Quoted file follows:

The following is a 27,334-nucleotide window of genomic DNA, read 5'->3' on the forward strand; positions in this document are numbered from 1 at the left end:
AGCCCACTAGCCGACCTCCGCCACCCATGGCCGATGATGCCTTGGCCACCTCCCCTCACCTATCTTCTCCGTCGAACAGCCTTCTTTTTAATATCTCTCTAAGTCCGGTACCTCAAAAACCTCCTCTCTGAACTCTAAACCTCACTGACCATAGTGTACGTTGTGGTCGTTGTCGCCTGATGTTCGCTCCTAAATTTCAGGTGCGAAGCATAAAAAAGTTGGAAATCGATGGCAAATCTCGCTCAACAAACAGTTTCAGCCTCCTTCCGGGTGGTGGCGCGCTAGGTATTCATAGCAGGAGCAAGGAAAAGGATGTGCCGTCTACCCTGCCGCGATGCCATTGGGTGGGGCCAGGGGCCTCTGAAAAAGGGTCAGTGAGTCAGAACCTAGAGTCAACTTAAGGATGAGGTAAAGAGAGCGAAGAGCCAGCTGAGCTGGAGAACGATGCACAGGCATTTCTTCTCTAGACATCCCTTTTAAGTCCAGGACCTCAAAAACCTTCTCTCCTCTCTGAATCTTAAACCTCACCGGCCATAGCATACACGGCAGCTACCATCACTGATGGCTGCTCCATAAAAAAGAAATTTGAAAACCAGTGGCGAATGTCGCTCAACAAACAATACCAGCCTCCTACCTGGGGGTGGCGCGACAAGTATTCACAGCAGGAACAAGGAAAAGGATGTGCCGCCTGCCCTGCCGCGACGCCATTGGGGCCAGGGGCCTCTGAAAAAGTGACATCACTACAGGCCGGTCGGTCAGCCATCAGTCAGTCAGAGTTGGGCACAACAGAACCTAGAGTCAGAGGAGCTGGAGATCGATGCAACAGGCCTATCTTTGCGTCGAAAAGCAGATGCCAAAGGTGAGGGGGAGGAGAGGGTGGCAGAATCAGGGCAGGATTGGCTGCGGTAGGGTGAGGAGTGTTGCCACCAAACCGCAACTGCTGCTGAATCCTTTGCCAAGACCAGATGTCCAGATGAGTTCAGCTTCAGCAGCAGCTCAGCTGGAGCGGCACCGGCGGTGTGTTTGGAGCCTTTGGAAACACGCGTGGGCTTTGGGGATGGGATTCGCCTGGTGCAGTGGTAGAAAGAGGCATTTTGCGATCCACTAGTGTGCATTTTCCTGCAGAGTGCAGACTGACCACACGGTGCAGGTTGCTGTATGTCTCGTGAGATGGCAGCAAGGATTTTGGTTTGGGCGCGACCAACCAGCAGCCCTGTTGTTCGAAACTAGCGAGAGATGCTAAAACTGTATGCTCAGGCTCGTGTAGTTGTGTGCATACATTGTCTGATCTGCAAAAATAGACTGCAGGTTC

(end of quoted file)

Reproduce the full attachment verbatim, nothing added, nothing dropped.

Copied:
The following is a 27,334-nucleotide window of genomic DNA, read 5'->3' on the forward strand; positions in this document are numbered from 1 at the left end:
AGCCCACTAGCCGACCTCCGCCACCCATGGCCGATGATGCCTTGGCCACCTCCCCTCACCTATCTTCTCCGTCGAACAGCCTTCTTTTTAATATCTCTCTAAGTCCGGTACCTCAAAAACCTCCTCTCTGAACTCTAAACCTCACTGACCATAGTGTACGTTGTGGTCGTTGTCGCCTGATGTTCGCTCCTAAATTTCAGGTGCGAAGCATAAAAAAGTTGGAAATCGATGGCAAATCTCGCTCAACAAACAGTTTCAGCCTCCTTCCGGGTGGTGGCGCGCTAGGTATTCATAGCAGGAGCAAGGAAAAGGATGTGCCGTCTACCCTGCCGCGATGCCATTGGGTGGGGCCAGGGGCCTCTGAAAAAGGGTCAGTGAGTCAGAACCTAGAGTCAACTTAAGGATGAGGTAAAGAGAGCGAAGAGCCAGCTGAGCTGGAGAACGATGCACAGGCATTTCTTCTCTAGACATCCCTTTTAAGTCCAGGACCTCAAAAACCTTCTCTCCTCTCTGAATCTTAAACCTCACCGGCCATAGCATACACGGCAGCTACCATCACTGATGGCTGCTCCATAAAAAAGAAATTTGAAAACCAGTGGCGAATGTCGCTCAACAAACAATACCAGCCTCCTACCTGGGGGTGGCGCGACAAGTATTCACAGCAGGAACAAGGAAAAGGATGTGCCGCCTGCCCTGCCGCGACGCCATTGGGGCCAGGGGCCTCTGAAAAAGTGACATCACTACAGGCCGGTCGGTCAGCCATCAGTCAGTCAGAGTTGGGCACAACAGAACCTAGAGTCAGAGGAGCTGGAGATCGATGCAACAGGCCTATCTTTGCGTCGAAAAGCAGATGCCAAAGGTGAGGGGGAGGAGAGGGTGGCAGAATCAGGGCAGGATTGGCTGCGGTAGGGTGAGGAGTGTTGCCACCAAACCGCAACTGCTGCTGAATCCTTTGCCAAGACCAGATGTCCAGATGAGTTCAGCTTCAGCAGCAGCTCAGCTGGAGCGGCACCGGCGGTGTGTTTGGAGCCTTTGGAAACACGCGTGGGCTTTGGGGATGGGATTCGCCTGGTGCAGTGGTAGAAAGAGGCATTTTGCGATCCACTAGTGTGCATTTTCCTGCAGAGTGCAGACTGACCACACGGTGCAGGTTGCTGTATGTCTCGTGAGATGGCAGCAAGGATTTTGGTTTGGGCGCGACCAACCAGCAGCCCTGTTGTTCGAAACTAGCGAGAGATGCTAAAACTGTATGCTCAGGCTCGTGTAGTTGTGTGCATACATTGTCTGATCTGCAAAAATAGACTGCAGGTTC